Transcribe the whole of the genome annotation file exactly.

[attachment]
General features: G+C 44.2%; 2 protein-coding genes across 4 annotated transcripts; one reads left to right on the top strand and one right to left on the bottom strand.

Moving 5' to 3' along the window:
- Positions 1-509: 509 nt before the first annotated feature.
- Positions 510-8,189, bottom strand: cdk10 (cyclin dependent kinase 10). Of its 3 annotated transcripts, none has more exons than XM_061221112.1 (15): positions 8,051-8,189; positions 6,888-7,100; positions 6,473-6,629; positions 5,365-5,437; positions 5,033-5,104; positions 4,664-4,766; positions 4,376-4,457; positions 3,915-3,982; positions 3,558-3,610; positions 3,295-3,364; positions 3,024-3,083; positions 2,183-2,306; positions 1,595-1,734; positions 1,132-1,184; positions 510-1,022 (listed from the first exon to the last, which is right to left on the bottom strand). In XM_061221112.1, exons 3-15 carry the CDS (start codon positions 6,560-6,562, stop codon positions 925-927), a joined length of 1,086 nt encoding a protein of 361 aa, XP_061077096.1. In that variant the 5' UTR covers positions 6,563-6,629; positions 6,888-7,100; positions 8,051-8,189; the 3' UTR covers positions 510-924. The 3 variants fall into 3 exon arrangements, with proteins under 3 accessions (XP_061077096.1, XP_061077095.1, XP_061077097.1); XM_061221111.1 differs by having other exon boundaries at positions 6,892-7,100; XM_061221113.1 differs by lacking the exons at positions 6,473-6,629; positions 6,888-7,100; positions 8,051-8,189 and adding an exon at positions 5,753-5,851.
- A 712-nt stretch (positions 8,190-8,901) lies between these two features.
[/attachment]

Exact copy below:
General features: G+C 44.2%; 2 protein-coding genes across 4 annotated transcripts; one reads left to right on the top strand and one right to left on the bottom strand.

Moving 5' to 3' along the window:
- Positions 1-509: 509 nt before the first annotated feature.
- Positions 510-8,189, bottom strand: cdk10 (cyclin dependent kinase 10). Of its 3 annotated transcripts, none has more exons than XM_061221112.1 (15): positions 8,051-8,189; positions 6,888-7,100; positions 6,473-6,629; positions 5,365-5,437; positions 5,033-5,104; positions 4,664-4,766; positions 4,376-4,457; positions 3,915-3,982; positions 3,558-3,610; positions 3,295-3,364; positions 3,024-3,083; positions 2,183-2,306; positions 1,595-1,734; positions 1,132-1,184; positions 510-1,022 (listed from the first exon to the last, which is right to left on the bottom strand). In XM_061221112.1, exons 3-15 carry the CDS (start codon positions 6,560-6,562, stop codon positions 925-927), a joined length of 1,086 nt encoding a protein of 361 aa, XP_061077096.1. In that variant the 5' UTR covers positions 6,563-6,629; positions 6,888-7,100; positions 8,051-8,189; the 3' UTR covers positions 510-924. The 3 variants fall into 3 exon arrangements, with proteins under 3 accessions (XP_061077096.1, XP_061077095.1, XP_061077097.1); XM_061221111.1 differs by having other exon boundaries at positions 6,892-7,100; XM_061221113.1 differs by lacking the exons at positions 6,473-6,629; positions 6,888-7,100; positions 8,051-8,189 and adding an exon at positions 5,753-5,851.
- A 712-nt stretch (positions 8,190-8,901) lies between these two features.